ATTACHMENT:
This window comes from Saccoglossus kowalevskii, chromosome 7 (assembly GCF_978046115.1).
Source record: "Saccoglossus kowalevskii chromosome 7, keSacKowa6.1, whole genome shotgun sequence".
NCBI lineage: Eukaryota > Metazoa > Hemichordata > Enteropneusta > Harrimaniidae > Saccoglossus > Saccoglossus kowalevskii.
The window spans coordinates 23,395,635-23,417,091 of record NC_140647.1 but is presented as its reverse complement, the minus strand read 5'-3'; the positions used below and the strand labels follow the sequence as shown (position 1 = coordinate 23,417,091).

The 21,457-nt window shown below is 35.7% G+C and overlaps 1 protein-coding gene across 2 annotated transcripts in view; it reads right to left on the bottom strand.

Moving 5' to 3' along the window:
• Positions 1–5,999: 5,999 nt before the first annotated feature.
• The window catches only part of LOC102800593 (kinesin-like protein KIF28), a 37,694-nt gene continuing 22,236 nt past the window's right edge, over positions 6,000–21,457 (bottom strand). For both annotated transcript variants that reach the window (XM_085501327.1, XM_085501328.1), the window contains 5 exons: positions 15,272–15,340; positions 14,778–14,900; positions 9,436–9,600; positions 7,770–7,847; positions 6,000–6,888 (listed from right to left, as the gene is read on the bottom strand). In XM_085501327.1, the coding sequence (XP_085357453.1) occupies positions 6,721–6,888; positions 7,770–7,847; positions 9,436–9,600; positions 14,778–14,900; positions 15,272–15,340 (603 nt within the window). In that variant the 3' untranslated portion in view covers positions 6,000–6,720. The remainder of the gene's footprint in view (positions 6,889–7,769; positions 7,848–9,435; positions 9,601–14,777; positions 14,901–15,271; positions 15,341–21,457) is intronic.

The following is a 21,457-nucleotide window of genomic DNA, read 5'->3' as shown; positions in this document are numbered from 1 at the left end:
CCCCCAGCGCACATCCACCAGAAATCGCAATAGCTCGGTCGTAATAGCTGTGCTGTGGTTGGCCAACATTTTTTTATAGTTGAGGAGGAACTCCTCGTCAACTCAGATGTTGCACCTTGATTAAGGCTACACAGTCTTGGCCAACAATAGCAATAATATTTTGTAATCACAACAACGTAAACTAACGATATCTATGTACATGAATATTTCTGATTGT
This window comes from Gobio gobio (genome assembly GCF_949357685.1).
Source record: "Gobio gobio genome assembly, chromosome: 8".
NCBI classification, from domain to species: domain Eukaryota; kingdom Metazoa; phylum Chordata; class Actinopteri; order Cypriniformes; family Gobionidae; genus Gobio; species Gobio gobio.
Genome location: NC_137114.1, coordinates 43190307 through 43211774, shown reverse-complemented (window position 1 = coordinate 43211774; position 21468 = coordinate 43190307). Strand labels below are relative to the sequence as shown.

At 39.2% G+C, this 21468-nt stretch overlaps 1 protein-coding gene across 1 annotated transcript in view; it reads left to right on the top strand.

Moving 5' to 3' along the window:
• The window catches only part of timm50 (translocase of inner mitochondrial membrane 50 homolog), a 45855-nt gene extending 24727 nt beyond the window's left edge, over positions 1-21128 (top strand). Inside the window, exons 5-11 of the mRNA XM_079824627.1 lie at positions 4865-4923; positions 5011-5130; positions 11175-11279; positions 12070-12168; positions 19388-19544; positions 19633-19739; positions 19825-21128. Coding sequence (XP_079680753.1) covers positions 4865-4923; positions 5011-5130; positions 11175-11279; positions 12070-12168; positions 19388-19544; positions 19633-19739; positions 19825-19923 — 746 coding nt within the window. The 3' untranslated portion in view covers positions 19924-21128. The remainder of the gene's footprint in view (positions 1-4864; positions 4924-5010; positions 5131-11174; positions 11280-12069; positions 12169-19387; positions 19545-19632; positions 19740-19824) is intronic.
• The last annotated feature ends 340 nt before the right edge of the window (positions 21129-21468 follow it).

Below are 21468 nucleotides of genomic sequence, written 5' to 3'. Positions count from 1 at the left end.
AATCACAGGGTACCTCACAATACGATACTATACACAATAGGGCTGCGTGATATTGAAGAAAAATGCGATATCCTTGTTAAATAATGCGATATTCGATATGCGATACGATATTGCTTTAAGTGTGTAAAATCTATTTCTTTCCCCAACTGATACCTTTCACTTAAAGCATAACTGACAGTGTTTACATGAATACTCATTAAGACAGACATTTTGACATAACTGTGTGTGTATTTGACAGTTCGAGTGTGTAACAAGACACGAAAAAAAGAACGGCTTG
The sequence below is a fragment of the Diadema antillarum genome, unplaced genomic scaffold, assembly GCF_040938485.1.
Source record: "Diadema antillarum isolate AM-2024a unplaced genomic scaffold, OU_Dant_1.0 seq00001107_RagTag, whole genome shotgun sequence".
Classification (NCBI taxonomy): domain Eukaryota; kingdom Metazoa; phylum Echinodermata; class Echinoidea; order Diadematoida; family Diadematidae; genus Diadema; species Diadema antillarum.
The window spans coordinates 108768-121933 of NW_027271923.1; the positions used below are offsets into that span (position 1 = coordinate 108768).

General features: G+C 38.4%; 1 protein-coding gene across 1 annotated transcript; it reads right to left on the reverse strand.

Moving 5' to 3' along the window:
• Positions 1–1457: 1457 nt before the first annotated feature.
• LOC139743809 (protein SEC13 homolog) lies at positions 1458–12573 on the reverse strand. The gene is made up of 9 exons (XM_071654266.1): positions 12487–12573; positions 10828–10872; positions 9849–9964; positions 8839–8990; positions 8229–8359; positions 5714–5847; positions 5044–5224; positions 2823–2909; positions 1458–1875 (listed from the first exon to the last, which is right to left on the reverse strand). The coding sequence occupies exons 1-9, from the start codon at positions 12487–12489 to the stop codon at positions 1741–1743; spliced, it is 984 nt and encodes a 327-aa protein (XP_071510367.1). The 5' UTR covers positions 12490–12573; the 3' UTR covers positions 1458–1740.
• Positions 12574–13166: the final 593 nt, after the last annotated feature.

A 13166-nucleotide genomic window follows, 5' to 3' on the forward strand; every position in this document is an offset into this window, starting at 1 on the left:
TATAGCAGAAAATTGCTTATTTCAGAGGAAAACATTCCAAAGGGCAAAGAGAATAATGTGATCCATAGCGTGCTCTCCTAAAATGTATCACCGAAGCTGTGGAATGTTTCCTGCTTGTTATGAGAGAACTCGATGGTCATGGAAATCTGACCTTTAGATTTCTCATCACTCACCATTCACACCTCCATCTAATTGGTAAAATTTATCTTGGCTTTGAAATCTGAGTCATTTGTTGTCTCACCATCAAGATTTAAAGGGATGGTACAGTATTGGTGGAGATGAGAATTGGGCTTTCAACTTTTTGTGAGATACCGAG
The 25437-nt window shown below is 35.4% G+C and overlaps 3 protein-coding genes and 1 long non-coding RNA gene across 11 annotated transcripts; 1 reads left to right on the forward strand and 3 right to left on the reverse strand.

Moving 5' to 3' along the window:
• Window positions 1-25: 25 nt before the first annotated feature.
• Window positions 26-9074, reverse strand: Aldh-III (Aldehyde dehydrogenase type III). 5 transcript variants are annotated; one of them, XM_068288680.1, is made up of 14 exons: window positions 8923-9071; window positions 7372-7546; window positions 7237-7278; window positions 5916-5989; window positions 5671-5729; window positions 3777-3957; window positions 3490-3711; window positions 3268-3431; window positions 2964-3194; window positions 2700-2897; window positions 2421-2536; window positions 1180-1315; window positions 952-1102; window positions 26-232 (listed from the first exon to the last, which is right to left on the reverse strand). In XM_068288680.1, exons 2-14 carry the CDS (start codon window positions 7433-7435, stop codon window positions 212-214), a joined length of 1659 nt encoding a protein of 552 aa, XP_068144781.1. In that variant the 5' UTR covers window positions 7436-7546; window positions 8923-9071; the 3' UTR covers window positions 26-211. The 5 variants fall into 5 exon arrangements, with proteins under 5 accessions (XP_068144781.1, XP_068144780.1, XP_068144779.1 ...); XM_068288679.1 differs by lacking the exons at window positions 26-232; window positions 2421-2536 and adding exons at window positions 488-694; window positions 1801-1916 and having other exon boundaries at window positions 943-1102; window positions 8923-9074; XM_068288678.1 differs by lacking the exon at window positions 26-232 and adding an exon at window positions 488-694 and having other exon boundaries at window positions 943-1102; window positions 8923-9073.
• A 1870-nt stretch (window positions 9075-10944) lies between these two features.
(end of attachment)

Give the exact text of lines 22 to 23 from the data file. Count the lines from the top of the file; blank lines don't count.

Source record: "Diadema antillarum isolate AM-2024a unplaced genomic scaffold, OU_Dant_1.0 seq00001107_RagTag, whole genome shotgun sequence".
Classification (NCBI taxonomy): domain Eukaryota; kingdom Metazoa; phylum Echinodermata; class Echinoidea; order Diadematoida; family Diadematidae; genus Diadema; species Diadema antillarum.